BoE published results of the credit conditions survey for the second quarter of 2020. The survey was conducted among bank and building society lenders and it covered secured and unsecured lending to households and lending to non-financial corporations, small businesses, and non-bank financial firms. The results are based on lenders’ responses to the survey and are reported as net percentage balances. The results show that the availability of secured and unsecured credit to households decreased in the second quarter while the availability of credit to the corporate sector decreased during this time period.
The lenders expect the availability of secured and unsecured credit to decrease further in the third quarter. The results also highlight that demand for secured lending for both house purchase and remortgaging decreased in the second quarter, but it is expected to increase in the third quarter. Lenders reported that the overall demand for unsecured lending decreased in the second quarter, comprising a decrease in both demand for credit card and other unsecured lending. However, the lenders expect the overall demand for unsecured lending to increase in the third quarter. The net percentage balance for changes in losses given default on secured loans decreased in the second quarter, but is expected to increase in the third quarter. The net percentage balance for changes in default rates for total unsecured lending increased in the second quarter and is expected to increase further in the third quarter.
Lenders reported that the availability of credit to the corporate sector increased for all business sizes in the second quarter. Total corporate credit availability was expected to increase only slightly in the third quarter. Several lenders noted that the schemes recently launched by the government to support lending to businesses underpinned the reported increase in availability in the second quarter. Lenders reported that demand for corporate lending from businesses of all sizes increased in the second quarter, but expected to decrease in the third quarter. Furthermore, the length of interest-free periods on credit cards for balance transfers, and on purchases, decreased in the second quarter and lenders expected both to decrease in the third quarter.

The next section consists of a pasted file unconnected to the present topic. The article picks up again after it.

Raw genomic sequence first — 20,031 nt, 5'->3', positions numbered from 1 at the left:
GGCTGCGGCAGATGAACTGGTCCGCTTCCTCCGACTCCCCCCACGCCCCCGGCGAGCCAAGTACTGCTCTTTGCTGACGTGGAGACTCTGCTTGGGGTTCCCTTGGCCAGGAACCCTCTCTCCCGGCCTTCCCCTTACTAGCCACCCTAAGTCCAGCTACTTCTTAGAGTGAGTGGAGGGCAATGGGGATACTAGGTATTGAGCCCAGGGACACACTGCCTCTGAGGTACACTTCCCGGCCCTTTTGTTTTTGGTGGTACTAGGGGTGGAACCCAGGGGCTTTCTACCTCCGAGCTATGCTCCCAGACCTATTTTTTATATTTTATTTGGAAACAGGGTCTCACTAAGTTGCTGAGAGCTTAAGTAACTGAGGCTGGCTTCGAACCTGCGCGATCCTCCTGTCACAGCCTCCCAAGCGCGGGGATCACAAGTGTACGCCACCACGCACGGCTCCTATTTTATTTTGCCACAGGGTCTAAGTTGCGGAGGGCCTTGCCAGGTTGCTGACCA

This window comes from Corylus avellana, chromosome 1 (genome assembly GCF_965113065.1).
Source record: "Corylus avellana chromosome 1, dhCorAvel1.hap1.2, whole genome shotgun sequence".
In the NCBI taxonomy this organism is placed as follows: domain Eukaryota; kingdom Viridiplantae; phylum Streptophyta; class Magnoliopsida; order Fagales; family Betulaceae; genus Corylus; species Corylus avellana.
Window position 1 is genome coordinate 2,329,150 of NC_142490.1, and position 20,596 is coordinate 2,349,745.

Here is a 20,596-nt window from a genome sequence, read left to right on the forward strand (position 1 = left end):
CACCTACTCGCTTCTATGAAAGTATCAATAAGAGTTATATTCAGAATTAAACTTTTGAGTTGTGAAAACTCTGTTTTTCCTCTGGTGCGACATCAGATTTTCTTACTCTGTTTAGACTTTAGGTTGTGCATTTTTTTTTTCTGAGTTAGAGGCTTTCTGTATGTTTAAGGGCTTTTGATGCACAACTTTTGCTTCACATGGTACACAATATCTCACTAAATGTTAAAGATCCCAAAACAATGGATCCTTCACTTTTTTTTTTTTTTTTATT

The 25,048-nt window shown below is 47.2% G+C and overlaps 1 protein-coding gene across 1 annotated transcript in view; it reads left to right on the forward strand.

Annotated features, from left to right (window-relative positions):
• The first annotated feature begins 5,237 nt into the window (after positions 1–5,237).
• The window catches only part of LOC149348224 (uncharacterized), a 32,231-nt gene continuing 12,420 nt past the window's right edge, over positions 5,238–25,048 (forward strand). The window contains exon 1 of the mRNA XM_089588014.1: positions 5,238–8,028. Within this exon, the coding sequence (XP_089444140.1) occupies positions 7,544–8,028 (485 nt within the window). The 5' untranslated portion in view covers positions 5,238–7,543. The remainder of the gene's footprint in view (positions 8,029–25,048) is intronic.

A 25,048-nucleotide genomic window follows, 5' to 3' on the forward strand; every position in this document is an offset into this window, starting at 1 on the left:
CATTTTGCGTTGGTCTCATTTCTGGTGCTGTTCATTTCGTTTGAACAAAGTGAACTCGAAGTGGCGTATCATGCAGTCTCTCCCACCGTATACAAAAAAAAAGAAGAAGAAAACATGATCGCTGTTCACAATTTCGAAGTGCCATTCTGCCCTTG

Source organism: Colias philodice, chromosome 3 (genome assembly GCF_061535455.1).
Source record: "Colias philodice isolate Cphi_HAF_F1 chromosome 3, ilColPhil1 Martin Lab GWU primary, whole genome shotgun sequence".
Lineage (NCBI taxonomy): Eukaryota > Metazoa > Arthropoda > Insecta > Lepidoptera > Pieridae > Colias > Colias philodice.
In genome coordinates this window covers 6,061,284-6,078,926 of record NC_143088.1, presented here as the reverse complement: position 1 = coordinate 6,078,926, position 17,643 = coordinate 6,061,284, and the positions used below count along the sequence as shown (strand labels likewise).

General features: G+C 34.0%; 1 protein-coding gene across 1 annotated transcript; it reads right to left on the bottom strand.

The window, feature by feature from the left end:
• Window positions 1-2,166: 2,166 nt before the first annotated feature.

The credit conditions survey, which is aimed at improving the understanding of trends and developments in credit conditions, was conducted between June 01, 2020 and June 19, 2020. Lenders were asked to report changes in three months till the end of May 2020 (second quarter), relative to the period between December and February, and expected changes in the three months till end of August 2020 (third quarter), relative to the period between March and May. The credit conditions survey for the third quarter of 2020 will be published on October 15, 2020.
Related Link: Survey Results and Related Documents
Keywords: Europe, UK, Banking, Credit Risk, Credit Conditions Survey, Default Risk, Mortgage Lending, BoE
PRA published the policy statement PS8/21, which contains the final supervisory statement SS3/21 on the PRA approach to supervision of the new and growing non-systemic banks in UK.
EBA published a report that sets out the final draft regulatory technical standards specifying the conditions according to which consolidation shall be carried out in line with Article 18 of the Capital Requirements Regulation (CRR).
EBA updated the list of other systemically important institutions (O-SIIs) in EU.
BCBS published two reports that discuss transmission channels of climate-related risks to the banking system and the measurement methodologies of climate-related financial risks.
UK Authorities (FCA and PRA) welcomed the findings of FSB peer review on the implementation of financial sector remuneration reforms in the UK.
PRA and FCA jointly issued a letter that highlights risks associated with the increasing volumes of deposits that are placed with banks and building societies via deposit aggregators and how to mitigate these risks.
MFSA announced that amendments to the Banking Act, Subsidiary Legislation, and Banking Rules will be issued in the coming months, to transpose the Capital Requirements Directive (CRD5) into the national regulatory framework.
EC finalized the Delegated Regulation 2021/598 that supplements the Capital Requirements Regulation (CRR or 575/2013) and lays out the regulatory technical standards for assigning risk-weights to specialized lending exposures.
OSFI launched a consultation to explore ways to enhance the OSFI assurance over capital, leverage, and liquidity returns for banks and insurers, given the increasing complexity arising from the evolving regulatory reporting framework due to IFRS 17 (Insurance Contracts) standard and Basel III reforms.
ECB published results of the benchmarking analysis of the recovery plan cycle for 2019.